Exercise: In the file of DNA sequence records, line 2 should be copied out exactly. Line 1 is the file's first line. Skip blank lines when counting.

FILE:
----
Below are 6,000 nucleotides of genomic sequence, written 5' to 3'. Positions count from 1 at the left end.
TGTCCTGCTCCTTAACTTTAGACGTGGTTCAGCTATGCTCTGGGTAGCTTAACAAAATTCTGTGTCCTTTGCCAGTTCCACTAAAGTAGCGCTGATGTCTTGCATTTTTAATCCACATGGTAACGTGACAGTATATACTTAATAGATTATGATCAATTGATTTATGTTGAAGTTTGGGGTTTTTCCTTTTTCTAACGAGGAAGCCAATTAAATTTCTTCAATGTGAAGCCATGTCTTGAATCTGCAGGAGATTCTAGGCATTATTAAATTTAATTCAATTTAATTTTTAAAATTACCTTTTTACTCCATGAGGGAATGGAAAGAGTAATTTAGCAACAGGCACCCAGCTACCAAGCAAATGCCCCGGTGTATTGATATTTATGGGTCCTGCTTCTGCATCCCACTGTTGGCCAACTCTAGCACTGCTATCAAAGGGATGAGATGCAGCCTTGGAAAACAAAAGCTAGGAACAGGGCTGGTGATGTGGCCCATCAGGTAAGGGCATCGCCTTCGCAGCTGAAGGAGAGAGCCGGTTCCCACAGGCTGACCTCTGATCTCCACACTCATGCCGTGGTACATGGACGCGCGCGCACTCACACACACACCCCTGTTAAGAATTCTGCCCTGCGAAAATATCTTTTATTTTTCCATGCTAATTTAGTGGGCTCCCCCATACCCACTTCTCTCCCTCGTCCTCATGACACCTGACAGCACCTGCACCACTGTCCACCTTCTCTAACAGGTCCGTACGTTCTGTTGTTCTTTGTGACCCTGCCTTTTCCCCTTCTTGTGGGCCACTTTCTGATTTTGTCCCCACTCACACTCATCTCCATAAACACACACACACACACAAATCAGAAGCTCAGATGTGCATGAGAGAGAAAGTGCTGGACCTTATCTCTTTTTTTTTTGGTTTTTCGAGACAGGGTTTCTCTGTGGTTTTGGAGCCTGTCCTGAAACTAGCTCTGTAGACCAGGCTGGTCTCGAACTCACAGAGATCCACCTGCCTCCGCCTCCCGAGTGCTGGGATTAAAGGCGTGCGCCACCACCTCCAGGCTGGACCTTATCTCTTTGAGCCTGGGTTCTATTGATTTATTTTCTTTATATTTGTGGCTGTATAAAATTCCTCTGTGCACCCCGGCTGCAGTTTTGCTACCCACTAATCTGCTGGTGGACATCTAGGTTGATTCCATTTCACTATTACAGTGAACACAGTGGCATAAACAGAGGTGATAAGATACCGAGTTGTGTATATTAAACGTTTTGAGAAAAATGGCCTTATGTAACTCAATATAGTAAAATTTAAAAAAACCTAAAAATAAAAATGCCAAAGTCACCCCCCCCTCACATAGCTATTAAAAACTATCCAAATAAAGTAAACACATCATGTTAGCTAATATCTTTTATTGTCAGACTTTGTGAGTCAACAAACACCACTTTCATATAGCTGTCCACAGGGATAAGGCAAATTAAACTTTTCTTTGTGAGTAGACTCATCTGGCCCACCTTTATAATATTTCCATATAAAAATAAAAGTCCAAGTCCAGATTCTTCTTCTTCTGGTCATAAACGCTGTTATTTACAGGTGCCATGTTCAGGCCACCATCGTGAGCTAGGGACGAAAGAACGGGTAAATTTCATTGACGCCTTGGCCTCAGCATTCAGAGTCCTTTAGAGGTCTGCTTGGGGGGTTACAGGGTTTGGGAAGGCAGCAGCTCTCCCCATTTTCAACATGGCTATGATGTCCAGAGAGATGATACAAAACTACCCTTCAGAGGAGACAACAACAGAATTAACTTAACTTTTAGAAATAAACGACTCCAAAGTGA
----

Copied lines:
TGTCCTGCTCCTTAACTTTAGACGTGGTTCAGCTATGCTCTGGGTAGCTTAACAAAATTCTGTGTCCTTTGCCAGTTCCACTAAAGTAGCGCTGATGTCTTGCATTTTTAATCCACATGGTAACGTGACAGTATATACTTAATAGATTATGATCAATTGATTTATGTTGAAGTTTGGGGTTTTTCCTTTTTCTAACGAGGAAGCCAATTAAATTTCTTCAATGTGAAGCCATGTCTTGAATCTGCAGGAGATTCTAGGCATTATTAAATTTAATTCAATTTAATTTTTAAAATTACCTTTTTACTCCATGAGGGAATGGAAAGAGTAATTTAGCAACAGGCACCCAGCTACCAAGCAAATGCCCCGGTGTATTGATATTTATGGGTCCTGCTTCTGCATCCCACTGTTGGCCAACTCTAGCACTGCTATCAAAGGGATGAGATGCAGCCTTGGAAAACAAAAGCTAGGAACAGGGCTGGTGATGTGGCCCATCAGGTAAGGGCATCGCCTTCGCAGCTGAAGGAGAGAGCCGGTTCCCACAGGCTGACCTCTGATCTCCACACTCATGCCGTGGTACATGGACGCGCGCGCACTCACACACACACCCCTGTTAAGAATTCTGCCCTGCGAAAATATCTTTTATTTTTCCATGCTAATTTAGTGGGCTCCCCCATACCCACTTCTCTCCCTCGTCCTCATGACACCTGACAGCACCTGCACCACTGTCCACCTTCTCTAACAGGTCCGTACGTTCTGTTGTTCTTTGTGACCCTGCCTTTTCCCCTTCTTGTGGGCCACTTTCTGATTTTGTCCCCACTCACACTCATCTCCATAAACACACACACACACACAAATCAGAAGCTCAGATGTGCATGAGAGAGAAAGTGCTGGACCTTATCTCTTTTTTTTTTGGTTTTTCGAGACAGGGTTTCTCTGTGGTTTTGGAGCCTGTCCTGAAACTAGCTCTGTAGACCAGGCTGGTCTCGAACTCACAGAGATCCACCTGCCTCCGCCTCCCGAGTGCTGGGATTAAAGGCGTGCGCCACCACCTCCAGGCTGGACCTTATCTCTTTGAGCCTGGGTTCTATTGATTTATTTTCTTTATATTTGTGGCTGTATAAAATTCCTCTGTGCACCCCGGCTGCAGTTTTGCTACCCACTAATCTGCTGGTGGACATCTAGGTTGATTCCATTTCACTATTACAGTGAACACAGTGGCATAAACAGAGGTGATAAGATACCGAGTTGTGTATATTAAACGTTTTGAGAAAAATGGCCTTATGTAACTCAATATAGTAAAATTTAAAAAAACCTAAAAATAAAAATGCCAAAGTCACCCCCCCCTCACATAGCTATTAAAAACTATCCAAATAAAGTAAACACATCATGTTAGCTAATATCTTTTATTGTCAGACTTTGTGAGTCAACAAACACCACTTTCATATAGCTGTCCACAGGGATAAGGCAAATTAAACTTTTCTTTGTGAGTAGACTCATCTGGCCCACCTTTATAATATTTCCATATAAAAATAAAAGTCCAAGTCCAGATTCTTCTTCTTCTGGTCATAAACGCTGTTATTTACAGGTGCCATGTTCAGGCCACCATCGTGAGCTAGGGACGAAAGAACGGGTAAATTTCATTGACGCCTTGGCCTCAGCATTCAGAGTCCTTTAGAGGTCTGCTTGGGGGGTTACAGGGTTTGGGAAGGCAGCAGCTCTCCCCATTTTCAACATGGCTATGATGTCCAGAGAGATGATACAAAACTACCCTTCAGAGGAGACAACAACAGAATTAACTTAACTTTTAGAAATAAACGACTCCAAAGTGA